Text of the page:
We read Gen 3.1-13 in small group this week. One of the questions discussed was if God was culpable for our sin and why did He let it happen in the first place. Justin Taylor just reposted a portion of a message from John Piper. Here are the relevant thoughts:
[Jonathan] Edwards answers, “If by ‘the author of sin,’ be meant the sinner, the agent, or the actor of sin, or the doer of a wicked thing . . . it would be a reproach and blasphemy, to suppose God to be the author of sin. In this sense, I utterly deny God to be the author of sin.”
But, he argues, willing that sin exist in the world is not the same as sinning. God does not commit sin in willing that there be sin. God has established a world in which sin will indeed necessarily come to pass by God’s permission, but not by his “positive agency.”
God is, Edwards says, “the permitter . . . of sin; and at the same time, a disposer of the state of events, in such a manner, for wise, holy and most excellent ends and purposes, that sin, if it be permitted . . . will most certainly and infallibly follow.”
He uses the analogy of the way the sun brings about light and warmth by its essential nature, but brings about dark and cold by dropping below the horizon. “If the sun were the proper cause of cold and darkness,” he says, “it would be the fountain of these things, as it is the fountain of light and heat: and then something might be argued from the nature of cold and darkness, to a likeness of nature in the sun.” In other words, “sin is not the fruit of any positive agency or influence of the most High, but on the contrary, arises from the withholding of his action and energy, and under certain circumstances, necessarily follows on the want of his influence.”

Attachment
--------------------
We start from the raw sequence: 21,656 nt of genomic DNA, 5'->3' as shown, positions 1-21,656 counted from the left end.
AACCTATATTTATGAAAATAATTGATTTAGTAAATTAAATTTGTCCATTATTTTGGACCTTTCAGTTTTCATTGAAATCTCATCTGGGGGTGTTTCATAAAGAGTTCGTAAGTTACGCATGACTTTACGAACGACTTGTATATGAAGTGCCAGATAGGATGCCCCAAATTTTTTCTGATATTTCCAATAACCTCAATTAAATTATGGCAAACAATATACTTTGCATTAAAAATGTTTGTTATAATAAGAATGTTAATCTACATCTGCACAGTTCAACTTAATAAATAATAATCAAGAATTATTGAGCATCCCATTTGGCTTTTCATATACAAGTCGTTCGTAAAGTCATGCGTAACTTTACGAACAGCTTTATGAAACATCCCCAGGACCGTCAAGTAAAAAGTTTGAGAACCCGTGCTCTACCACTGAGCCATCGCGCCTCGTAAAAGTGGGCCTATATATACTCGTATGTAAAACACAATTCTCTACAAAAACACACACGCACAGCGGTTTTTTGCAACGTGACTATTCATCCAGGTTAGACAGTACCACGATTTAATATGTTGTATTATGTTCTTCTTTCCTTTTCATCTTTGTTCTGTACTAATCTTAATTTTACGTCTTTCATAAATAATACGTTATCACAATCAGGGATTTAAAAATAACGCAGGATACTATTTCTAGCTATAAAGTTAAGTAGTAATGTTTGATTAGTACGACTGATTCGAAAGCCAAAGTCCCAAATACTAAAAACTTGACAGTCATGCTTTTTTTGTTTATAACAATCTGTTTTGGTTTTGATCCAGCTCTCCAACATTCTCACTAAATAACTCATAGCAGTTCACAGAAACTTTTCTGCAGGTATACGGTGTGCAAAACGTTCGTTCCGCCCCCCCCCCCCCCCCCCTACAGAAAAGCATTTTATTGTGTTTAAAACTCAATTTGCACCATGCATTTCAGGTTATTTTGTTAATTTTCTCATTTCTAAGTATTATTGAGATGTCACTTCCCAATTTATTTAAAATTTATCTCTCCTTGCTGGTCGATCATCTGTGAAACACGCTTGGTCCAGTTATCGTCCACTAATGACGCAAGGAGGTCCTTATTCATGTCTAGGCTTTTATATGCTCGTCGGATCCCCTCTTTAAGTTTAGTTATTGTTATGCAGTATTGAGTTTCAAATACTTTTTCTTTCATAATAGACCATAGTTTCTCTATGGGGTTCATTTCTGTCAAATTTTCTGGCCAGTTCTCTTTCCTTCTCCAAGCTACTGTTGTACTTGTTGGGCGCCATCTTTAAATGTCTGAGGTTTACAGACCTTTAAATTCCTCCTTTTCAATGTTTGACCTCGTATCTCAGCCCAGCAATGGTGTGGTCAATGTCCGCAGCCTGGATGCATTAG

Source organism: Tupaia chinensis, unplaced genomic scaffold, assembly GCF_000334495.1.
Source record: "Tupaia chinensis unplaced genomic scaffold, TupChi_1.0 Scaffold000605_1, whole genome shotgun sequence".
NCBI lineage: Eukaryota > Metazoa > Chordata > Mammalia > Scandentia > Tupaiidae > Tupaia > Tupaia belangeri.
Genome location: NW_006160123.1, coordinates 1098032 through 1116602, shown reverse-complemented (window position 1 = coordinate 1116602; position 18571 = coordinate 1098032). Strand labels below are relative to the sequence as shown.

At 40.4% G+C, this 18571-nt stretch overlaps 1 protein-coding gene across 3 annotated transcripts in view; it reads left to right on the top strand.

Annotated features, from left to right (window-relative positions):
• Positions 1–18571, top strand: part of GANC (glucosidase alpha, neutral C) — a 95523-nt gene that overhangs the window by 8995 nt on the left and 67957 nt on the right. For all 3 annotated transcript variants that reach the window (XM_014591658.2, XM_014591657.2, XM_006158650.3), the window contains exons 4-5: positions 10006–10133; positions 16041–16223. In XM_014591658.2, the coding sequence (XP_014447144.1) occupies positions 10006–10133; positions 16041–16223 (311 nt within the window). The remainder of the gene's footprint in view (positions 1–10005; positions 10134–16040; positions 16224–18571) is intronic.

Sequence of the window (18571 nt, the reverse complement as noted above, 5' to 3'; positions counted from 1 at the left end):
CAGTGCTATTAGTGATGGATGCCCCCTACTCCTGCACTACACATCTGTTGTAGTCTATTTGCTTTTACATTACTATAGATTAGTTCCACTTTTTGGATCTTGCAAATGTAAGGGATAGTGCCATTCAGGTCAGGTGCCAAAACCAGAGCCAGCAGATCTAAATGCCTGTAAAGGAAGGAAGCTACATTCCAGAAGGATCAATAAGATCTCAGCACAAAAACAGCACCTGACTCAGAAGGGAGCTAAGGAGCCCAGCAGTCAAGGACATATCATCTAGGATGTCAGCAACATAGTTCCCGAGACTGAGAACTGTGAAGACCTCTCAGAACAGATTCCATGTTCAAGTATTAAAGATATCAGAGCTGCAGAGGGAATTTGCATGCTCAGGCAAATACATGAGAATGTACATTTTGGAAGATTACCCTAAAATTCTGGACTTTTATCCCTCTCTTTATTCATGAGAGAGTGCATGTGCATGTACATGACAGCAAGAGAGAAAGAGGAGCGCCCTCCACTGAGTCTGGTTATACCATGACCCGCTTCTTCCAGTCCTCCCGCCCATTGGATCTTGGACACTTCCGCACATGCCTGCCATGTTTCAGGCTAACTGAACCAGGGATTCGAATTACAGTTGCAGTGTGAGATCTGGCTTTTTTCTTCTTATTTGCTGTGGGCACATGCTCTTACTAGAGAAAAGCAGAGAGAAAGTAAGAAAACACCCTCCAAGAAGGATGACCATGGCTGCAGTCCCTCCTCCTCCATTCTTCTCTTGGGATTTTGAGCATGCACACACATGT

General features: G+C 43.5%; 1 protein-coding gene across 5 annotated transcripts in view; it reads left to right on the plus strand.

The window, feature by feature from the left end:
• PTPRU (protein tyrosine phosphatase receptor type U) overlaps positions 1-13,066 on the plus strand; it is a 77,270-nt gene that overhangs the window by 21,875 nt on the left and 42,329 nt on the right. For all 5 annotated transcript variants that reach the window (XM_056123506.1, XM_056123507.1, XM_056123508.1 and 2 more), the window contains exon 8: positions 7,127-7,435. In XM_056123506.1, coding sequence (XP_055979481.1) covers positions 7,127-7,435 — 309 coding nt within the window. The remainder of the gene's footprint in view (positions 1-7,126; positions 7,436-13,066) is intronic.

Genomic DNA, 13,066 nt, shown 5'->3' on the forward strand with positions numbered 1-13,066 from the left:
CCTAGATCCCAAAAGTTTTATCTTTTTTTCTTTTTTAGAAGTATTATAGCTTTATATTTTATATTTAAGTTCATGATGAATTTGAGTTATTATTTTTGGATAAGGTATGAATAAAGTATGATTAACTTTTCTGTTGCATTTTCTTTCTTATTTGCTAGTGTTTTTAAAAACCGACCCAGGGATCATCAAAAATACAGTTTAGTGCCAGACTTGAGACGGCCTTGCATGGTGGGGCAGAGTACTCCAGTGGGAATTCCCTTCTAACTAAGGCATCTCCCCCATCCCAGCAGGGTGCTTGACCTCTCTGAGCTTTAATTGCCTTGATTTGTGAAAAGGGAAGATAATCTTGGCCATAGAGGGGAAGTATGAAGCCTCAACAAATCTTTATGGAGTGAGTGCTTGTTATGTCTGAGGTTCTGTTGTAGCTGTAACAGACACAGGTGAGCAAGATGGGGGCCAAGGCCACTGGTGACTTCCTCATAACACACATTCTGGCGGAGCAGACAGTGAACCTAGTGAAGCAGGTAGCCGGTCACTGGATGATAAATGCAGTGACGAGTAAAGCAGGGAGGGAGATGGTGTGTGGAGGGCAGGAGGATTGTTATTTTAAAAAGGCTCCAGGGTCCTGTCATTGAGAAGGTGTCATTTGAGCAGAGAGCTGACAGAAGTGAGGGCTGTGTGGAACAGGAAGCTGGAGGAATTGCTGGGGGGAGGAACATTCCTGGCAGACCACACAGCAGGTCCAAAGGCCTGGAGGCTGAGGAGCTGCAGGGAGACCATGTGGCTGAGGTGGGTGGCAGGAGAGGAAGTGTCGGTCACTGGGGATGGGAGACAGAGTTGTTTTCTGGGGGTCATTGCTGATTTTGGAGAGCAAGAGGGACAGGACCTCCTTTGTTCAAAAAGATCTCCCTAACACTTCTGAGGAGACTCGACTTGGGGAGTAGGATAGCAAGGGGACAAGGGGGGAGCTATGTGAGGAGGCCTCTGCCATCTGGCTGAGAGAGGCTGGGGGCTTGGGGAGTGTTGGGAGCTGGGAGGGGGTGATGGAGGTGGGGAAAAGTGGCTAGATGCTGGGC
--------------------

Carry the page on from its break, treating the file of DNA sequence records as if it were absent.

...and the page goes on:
Thus in one sense God wills that what he hates come to pass, as well as what he loves. Edwards says,
God may hate a thing as it is in itself, and considered simply as evil, and yet . . . it may be his will it should come to pass, considering all consequences. . . . God doesn’t will sin as sin or for the sake of anything evil; though it be his pleasure so to order things, that he permitting, sin will come to pass; for the sake of the great good that by his disposal shall be the consequence. His willing to order things so that evil should come to pass, for the sake of the contrary good, is no argument that he doesn’t hate evil, as evil: and if so, then it is no reason why he may not reasonably forbid evil as evil, and punish it as such.
This is a fundamental truth that helps explain some perplexing things in the Bible, namely, that God often expresses his will to be one way, and then acts to bring about another state of affairs.
God opposes hatred toward his people, yet ordained that his people be hated in Egypt (Genesis 12:3; Psalm 105:25—”He turned their hearts to hate his people”).
He hardens Pharaoh’s heart, but commands him to let his people go (Exodus 4:21; 5:1; 8:1).
He makes plain that it is sin for David to take a military census of his people, but he ordains that he do it (2 Samuel 24:1; 24:10).
He opposes adultery, but ordains that Absalom should lie with his father’s wives (Exodus 20:14; 2 Samuel 12:11).
He forbids rebellion and insubordination against the king, but ordained that Jeroboam and the ten tribes should rebel against Rehoboam (Romans 13:1; 1 Samuel 15:23; 1 Kings 12:15-16).
He opposes murder, but ordains the murder of his Son (Exodus 20:13; Acts 4:28).
He desires all men to be saved, but effectually calls only some (1 Timothy 2:4; 1 Corinthians 1:26-30; 2 Timothy 2:26).
What this means is that we must learn that God wills things in two different senses. The Bible demands this by the way it speaks of God’s will in different ways. Edwards uses the terms “will of decree” and “will of command.” Edwards explains:
[God's] will of decree [or sovereign will] is not his will in the same sense as his will of command [or moral will] is. Therefore it is not difficult at all to suppose that the one may be otherwise than the other: his will in both senses is his inclination. But when we say he wills virtue, or loves virtue or the happiness of his creature; thereby is intended that virtue or the creature’s happiness, absolutely and simply considered, is agreeable to the inclination of his nature. His will of decree is his inclination to a thing not as to that thing absolutely and simply, but with reference to the universality of things. So God, though he hates a things as it is simply, may incline to it with reference to the universality of things.